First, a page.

Sunday, February 20, 2011

BIUTIFUL, Javier Barden

As it's said things come in threes, two this week and a week ago I saw a documentary about the children of prostitutes in Calcutta. Three films in a row showing how painful and desperate life can be. I saw the Spanish movie, Biutiful yesterday with Javier Barden as a man struggling with an impossible life who is diagnosed with cancer and given two months to live. He is an in between man -- helping illegal immigrants fit into the local economy -- Sengelese selling knock off goods on the street and Chinese "business" men exploiting illegal Chinese immigrants who work all day and live in a crowded warehouse basement. He has two kids, a boy about 6 and a girl about 9 and is estranged from his bipolar wife who also sleeps with Barden's older brother who is also a go-between in the building trades. The desperation of everyone is reflected in the tiny places in which they live, the cramped quarters kitchens and bedroom, the noise and emotional chaos. Besides his two children, there's a Chinese woman and child who sit for the kids and later a Senegalese woman and baby -- motherly love is the only warmth and the wife only has it in her few good times.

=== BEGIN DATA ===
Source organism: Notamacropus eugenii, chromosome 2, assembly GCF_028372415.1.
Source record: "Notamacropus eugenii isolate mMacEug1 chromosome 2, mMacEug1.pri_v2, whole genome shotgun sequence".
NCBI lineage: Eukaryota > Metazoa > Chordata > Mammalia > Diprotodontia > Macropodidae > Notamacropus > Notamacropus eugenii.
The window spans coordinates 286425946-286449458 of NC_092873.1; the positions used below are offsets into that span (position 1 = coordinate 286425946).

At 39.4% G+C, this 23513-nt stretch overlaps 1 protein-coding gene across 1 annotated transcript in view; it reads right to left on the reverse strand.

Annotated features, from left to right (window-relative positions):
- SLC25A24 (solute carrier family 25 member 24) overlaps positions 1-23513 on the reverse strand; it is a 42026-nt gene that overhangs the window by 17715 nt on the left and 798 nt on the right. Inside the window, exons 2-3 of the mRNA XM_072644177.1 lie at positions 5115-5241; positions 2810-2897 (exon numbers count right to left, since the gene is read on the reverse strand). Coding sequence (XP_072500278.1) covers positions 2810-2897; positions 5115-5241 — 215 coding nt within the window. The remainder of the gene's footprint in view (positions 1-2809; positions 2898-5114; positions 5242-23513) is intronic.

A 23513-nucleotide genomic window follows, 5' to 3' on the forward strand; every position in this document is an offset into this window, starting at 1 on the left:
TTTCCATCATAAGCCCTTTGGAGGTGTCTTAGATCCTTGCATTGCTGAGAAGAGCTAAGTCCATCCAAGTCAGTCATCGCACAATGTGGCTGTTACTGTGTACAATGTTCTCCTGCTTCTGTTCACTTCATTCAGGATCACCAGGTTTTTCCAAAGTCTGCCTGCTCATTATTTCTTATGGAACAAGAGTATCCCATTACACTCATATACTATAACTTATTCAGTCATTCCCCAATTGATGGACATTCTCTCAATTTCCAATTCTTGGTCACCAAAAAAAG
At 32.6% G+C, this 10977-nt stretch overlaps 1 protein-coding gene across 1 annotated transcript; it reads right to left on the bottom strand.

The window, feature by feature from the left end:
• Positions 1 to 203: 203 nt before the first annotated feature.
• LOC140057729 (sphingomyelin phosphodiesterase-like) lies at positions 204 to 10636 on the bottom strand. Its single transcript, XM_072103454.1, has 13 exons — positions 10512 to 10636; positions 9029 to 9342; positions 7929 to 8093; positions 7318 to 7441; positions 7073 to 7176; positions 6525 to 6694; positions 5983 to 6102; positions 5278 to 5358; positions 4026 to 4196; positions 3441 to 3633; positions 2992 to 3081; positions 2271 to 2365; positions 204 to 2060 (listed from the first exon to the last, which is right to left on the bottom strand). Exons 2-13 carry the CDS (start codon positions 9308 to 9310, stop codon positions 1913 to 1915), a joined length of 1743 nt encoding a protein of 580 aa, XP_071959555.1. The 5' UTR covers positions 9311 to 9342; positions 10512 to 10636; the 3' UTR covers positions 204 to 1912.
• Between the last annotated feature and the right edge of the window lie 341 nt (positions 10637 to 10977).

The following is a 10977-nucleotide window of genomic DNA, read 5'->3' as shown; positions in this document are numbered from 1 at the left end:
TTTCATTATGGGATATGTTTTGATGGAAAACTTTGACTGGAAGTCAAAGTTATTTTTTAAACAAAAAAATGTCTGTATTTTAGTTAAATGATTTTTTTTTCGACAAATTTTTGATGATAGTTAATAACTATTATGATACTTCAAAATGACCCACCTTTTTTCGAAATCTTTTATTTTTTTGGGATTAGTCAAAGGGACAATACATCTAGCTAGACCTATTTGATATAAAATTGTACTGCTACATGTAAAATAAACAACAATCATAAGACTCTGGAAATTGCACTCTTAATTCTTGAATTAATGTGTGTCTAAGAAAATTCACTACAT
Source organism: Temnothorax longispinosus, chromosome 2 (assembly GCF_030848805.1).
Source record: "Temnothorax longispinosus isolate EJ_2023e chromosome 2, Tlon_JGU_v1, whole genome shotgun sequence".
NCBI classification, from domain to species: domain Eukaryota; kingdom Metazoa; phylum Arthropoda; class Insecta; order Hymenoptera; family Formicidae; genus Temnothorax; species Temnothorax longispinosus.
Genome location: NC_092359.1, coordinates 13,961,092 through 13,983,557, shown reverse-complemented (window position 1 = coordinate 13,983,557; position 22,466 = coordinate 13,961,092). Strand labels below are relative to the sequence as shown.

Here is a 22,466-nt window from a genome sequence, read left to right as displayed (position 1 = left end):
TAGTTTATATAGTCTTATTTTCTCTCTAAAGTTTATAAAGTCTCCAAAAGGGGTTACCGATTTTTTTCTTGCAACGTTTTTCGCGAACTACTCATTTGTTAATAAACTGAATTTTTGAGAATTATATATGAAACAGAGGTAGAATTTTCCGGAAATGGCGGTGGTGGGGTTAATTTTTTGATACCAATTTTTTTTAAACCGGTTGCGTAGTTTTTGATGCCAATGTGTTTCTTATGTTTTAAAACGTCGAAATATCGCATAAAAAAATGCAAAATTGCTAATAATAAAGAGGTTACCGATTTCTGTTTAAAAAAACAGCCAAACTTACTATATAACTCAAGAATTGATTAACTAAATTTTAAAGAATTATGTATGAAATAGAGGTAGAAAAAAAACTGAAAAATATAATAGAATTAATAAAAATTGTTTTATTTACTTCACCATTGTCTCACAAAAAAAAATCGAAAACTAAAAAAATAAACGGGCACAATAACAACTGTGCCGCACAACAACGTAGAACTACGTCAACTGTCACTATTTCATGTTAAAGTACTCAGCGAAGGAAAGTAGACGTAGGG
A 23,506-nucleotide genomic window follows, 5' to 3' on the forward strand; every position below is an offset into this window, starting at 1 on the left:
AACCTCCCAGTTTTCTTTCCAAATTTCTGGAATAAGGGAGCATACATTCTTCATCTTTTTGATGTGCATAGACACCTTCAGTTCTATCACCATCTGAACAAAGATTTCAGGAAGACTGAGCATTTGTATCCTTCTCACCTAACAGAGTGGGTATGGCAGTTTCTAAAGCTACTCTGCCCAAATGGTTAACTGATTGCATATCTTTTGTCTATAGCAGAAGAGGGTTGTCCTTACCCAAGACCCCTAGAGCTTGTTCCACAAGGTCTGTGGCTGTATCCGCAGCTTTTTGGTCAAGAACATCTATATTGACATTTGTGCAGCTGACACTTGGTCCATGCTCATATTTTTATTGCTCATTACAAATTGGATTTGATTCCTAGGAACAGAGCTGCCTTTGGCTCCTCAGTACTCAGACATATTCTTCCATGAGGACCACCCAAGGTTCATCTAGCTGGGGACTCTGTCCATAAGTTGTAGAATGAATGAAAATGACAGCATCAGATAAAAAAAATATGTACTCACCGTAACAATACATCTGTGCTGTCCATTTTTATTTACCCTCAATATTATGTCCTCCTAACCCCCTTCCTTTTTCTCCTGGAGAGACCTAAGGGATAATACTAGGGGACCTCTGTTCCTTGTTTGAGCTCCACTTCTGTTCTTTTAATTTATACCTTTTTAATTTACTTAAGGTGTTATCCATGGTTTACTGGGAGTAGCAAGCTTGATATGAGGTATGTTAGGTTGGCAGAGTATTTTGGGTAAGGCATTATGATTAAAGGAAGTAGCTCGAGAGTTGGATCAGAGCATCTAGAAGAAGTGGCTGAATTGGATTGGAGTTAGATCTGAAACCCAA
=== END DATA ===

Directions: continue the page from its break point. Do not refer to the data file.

Americans don't make movies like this. The money men in Hollywood know it can't make a lot of money, it's not "entertaining", "feel good" is not part of it, one has to pay attention to see what's happening. The handsome actor probably lost weight for this film, he looks gaunt, haggered and, indeed like a man who is often in pain but can't take time to pay attention to it because he's so mired in all the responsibilities he's taken on just to have enough money to exist himself. All that's beautiful by our standards is the frame of the movie set in a snowy forest -- it's fantasy, an ambiguous metaphor for death where he talks to the father who died before he was born and who's dead body he sees later in the movie. The acting was superb, that almost goes without saying, the man is SUCH a fine actor.

I'm feeling emotionally battered from these three films, but, hey, I've lived a long life and I'd rather see and read about what the real world is than merely fill my mind with comedy and saccharine romance. Oh, I guess it's not three but four, because there was King Lear a couple of weeks ago also, no "feel good" veneer on that story either.



June -- you are so right about Americans not willing to face what life is like for many people. We seem to be on a roadway of no empathy lately. -- barbara

Kass said...

I noticed the poster for Javier's film in the lobby of our artsy movie theater. I was there to see the British film, Another Year. The same could be said of this film as you have just said about Biutiful.

June Calender said...

Kass, I actually miss Another Year because our art theatre shows most of these films for only one week - I wanted to see it.

Barbara, "a roadway to no empathy" seems so right, and yet all the political noise right now seems to come from people who are hurting in one way or another. Maybe they can't look around at others when they feel very mired themselves.